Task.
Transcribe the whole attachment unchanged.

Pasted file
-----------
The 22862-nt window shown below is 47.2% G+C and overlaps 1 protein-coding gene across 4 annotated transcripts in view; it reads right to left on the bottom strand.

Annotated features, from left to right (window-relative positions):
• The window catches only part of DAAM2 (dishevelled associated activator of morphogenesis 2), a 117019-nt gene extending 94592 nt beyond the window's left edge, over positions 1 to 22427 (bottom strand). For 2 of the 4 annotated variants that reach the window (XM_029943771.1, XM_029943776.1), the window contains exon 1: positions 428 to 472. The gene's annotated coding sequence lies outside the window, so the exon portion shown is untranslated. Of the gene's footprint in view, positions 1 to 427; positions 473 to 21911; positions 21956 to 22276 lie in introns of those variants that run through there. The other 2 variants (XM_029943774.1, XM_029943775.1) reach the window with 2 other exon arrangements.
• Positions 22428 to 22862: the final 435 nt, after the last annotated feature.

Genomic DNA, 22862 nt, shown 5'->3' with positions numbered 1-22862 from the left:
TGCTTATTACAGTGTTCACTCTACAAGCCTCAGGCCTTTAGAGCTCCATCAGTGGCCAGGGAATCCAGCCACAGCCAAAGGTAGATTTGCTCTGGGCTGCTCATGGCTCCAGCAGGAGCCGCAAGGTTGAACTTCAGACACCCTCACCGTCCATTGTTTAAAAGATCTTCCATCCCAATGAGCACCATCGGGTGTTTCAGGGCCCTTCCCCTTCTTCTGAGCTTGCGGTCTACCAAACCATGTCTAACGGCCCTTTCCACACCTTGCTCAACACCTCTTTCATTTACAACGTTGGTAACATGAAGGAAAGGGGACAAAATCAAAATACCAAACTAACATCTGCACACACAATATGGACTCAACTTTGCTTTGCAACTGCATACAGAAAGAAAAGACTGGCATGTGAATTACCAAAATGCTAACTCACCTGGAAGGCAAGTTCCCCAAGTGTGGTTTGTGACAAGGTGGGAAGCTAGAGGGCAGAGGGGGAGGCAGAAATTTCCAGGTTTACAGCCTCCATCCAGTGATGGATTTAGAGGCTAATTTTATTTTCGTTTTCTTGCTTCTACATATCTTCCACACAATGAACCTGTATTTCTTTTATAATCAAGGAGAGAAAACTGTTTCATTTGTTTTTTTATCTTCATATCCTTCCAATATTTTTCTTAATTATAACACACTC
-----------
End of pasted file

The 22862-nt window shown below is 47.2% G+C and overlaps 1 protein-coding gene across 4 annotated transcripts in view; it reads right to left on the bottom strand.

Annotated features, from left to right (window-relative positions):
• The window catches only part of DAAM2 (dishevelled associated activator of morphogenesis 2), a 117019-nt gene extending 94592 nt beyond the window's left edge, over positions 1 to 22427 (bottom strand). For 2 of the 4 annotated variants that reach the window (XM_029943771.1, XM_029943776.1), the window contains exon 1: positions 428 to 472. The gene's annotated coding sequence lies outside the window, so the exon portion shown is untranslated. Of the gene's footprint in view, positions 1 to 427; positions 473 to 21911; positions 21956 to 22276 lie in introns of those variants that run through there. The other 2 variants (XM_029943774.1, XM_029943775.1) reach the window with 2 other exon arrangements.
• Positions 22428 to 22862: the final 435 nt, after the last annotated feature.

Genomic DNA, 22862 nt, shown 5'->3' with positions numbered 1-22862 from the left:
TGCTTATTACAGTGTTCACTCTACAAGCCTCAGGCCTTTAGAGCTCCATCAGTGGCCAGGGAATCCAGCCACAGCCAAAGGTAGATTTGCTCTGGGCTGCTCATGGCTCCAGCAGGAGCCGCAAGGTTGAACTTCAGACACCCTCACCGTCCATTGTTTAAAAGATCTTCCATCCCAATGAGCACCATCGGGTGTTTCAGGGCCCTTCCCCTTCTTCTGAGCTTGCGGTCTACCAAACCATGTCTAACGGCCCTTTCCACACCTTGCTCAACACCTCTTTCATTTACAACGTTGGTAACATGAAGGAAAGGGGACAAAATCAAAATACCAAACTAACATCTGCACACACAATATGGACTCAACTTTGCTTTGCAACTGCATACAGAAAGAAAAGACTGGCATGTGAATTACCAAAATGCTAACTCACCTGGAAGGCAAGTTCCCCAAGTGTGGTTTGTGACAAGGTGGGAAGCTAGAGGGCAGAGGGGGAGGCAGAAATTTCCAGGTTTACAGCCTCCATCCAGTGATGGATTTAGAGGCTAATTTTATTTTCGTTTTCTTGCTTCTACATATCTTCCACACAATGAACCTGTATTTCTTTTATAATCAAGGAGAGAAAACTGTTTCATTTGTTTTTTTATCTTCATATCCTTCCAATATTTTTCTTAATTATAACACACTC